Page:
The smaller the company, the greater the employee trust, finds research

Legal & General’s latest SME research findings reveal a direct correlation between size of company and employee trust. At the same time, there seems an indirect correlation between wellbeing strategy and trust.  Here’s the main findings from researchers:

Key findings

  • Nearly three quarters (74%) of employees in micro businesses (1-9 employees) trust their employer to look after their wellbeing, reducing to 55% in small companies (10-49) and just 42% in medium sized businesses (50–249).
  • This comes in spite of the fact that nearly double the percentage of medium sized businesses have a wellbeing strategy in place in comparison with their micro counterparts: 77% vs 39%.
  • Trust is highest among female employees (62%) than male employees (46%) yet women are the least likely to think the employer’s benefits and wellbeing services are relevant to them. Also, older workers are more trusting than younger workers: 68% (55+) versus 48% (18 – 34 year olds).
  • This comes at a time when the deepening economic crisis is leading 9 in 10 CEOs to believe that wellbeing initiatives are key to driving long-term changes to their business model.

Colin Fitzgerald, Distribution Director, group protection, at Legal & General, commented:

“Medium sized companies might have the tools in place – in terms of a wellbeing strategy – but it’s not necessarily translating into trust. So, either their benefit and wellbeing programmes are not considered relevant by all of their employees or they’re being poorly communicated. Either way, ‘talent risk’ is currently top of CEOs’ agendaswith leaders recognising the need to keep their people safe, but also connected, engaged and productive. So, the business case to get on top of this is very clear.

“So is the people case: 7 in 10 employees said in a recent report that lockdown loneliness was having a negative effect on their wellbeing – for women and younger workers in particular – a quarter adding it was impacting their productivity.4

“Our research found that women and younger workers reported the highest levels of trust in employers to look after their wellbeing. What’s key now is for employers to build on this trust by ensuring benefit and wellbeing programme design and communication is flexible enough to meet needs.”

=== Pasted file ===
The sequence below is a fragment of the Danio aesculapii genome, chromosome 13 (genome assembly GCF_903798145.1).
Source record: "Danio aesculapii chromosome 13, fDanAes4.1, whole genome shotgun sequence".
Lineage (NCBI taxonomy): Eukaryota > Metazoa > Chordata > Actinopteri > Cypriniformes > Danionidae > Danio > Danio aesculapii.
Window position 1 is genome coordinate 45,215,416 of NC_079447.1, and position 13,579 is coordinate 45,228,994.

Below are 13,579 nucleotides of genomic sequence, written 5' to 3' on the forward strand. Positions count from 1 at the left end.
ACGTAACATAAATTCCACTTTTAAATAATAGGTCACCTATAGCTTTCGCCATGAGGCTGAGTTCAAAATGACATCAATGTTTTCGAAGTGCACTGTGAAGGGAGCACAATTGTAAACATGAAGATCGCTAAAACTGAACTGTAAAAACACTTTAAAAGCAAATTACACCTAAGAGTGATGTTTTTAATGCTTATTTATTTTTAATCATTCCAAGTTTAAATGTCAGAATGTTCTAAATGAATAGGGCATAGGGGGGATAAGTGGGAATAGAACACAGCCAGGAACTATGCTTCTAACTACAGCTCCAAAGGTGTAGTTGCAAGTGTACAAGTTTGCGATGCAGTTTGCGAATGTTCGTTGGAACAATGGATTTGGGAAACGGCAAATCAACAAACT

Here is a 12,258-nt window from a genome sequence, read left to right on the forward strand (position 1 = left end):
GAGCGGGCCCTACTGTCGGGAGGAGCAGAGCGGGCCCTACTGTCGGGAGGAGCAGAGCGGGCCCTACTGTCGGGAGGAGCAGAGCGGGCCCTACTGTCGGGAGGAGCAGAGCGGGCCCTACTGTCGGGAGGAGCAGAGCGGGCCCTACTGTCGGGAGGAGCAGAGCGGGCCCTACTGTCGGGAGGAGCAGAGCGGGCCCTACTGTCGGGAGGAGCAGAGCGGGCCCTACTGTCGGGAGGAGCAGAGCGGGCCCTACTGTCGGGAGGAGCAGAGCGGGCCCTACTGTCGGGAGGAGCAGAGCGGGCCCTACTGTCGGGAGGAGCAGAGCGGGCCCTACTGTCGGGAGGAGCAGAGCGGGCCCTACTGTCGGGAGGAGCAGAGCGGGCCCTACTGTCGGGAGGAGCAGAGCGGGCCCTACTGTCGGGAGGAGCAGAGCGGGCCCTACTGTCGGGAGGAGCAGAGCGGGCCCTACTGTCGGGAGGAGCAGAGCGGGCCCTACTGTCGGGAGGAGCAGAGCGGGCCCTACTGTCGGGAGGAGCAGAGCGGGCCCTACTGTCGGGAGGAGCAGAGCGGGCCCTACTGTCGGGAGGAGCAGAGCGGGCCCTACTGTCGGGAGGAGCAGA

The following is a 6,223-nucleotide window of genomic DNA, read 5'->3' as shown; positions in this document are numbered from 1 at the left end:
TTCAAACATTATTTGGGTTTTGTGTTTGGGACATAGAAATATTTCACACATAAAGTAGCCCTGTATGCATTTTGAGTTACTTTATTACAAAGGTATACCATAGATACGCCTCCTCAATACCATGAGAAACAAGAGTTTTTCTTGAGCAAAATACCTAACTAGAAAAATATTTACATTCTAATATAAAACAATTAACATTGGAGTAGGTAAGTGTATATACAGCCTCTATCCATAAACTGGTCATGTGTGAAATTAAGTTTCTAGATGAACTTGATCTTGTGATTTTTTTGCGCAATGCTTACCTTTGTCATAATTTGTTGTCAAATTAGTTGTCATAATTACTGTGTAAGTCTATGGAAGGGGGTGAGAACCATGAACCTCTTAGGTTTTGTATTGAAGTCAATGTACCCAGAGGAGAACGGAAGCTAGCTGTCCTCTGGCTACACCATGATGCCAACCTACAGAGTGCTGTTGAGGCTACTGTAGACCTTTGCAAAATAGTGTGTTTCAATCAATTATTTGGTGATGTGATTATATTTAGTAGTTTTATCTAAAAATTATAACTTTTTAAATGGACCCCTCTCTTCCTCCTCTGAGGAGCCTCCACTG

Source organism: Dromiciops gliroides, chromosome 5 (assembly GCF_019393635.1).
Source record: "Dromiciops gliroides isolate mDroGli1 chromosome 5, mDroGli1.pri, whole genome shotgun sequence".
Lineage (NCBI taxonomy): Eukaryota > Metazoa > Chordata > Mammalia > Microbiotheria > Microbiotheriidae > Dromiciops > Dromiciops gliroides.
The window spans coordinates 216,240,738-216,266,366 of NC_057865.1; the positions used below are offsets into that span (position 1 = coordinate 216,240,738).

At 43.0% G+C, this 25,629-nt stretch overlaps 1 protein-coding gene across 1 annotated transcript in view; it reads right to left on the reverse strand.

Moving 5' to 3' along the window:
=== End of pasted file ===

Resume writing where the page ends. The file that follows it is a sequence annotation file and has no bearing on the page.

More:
Employer / Employee disconnects

Employer understanding of what employees want seems key. However, Legal & General’s research found disconnects between employer and employee opinions about the relevance of benefits, as highlighted in the table below.

“Very relevant”
Employers Employees
Health benefits (PMI, Health

Cash Plans, Health Screening)

46% 22%
Protection benefits (Income Protection, Critical Illness, Life Insurance) 43% 22%
Added value services (EAP,

Virtual GP, Subsidised Gym Membership)

46% 30%
Savings benefits (Pensions,

Savings Scheme / Share

Scheme)

61% 42%
One-off perks / Other (Discount Vouchers, Gift Vouchers, Celebrations) 40% 23%

Usage: men vs women

When asked how relevant these benefit / service categories were to the health, wealth and happiness of individuals, male employees replied in a more positive way than their female counterparts across all categories. In fact, the top response for female employees on the relevance of health benefits was “Not very relevant” (39%) and the same for protection benefits with 45% responding in this way. This lower perceived relevance to women seems to be also born out in the usage statistics, as detailed below.

“Yes, I have used at least one of these benefits / services”
Men Women
Health benefits (PMI, Health

Cash Plans, Health Screening)

89% 75%
Protection benefits (Income Protection, Critical Illness, Life Insurance) 78% 71%
Added value services (EAP,

Virtual GP, Subsidised Gym Membership)

76% 55%
Savings benefits (Pensions,

Savings Scheme / Share

Scheme)

88% 73%
One-off perks / Other (Discount Vouchers, Gift Vouchers, Celebrations) 80% 65%

 

Colin added: “The pandemic has shone a light on wellbeing and trust like never before, with business recovery now dependent upon having in place a happy, healthy and motivated workforce in place. One-size-fits-all benefit and wellbeing programmes, supported by one-size-fits-all communication simply won’t help employers achieve this. It’s time for the insurance industry to collectively evolve, putting ‘prevention before insurance’ to support the ‘people before profits’ focus of our clients.”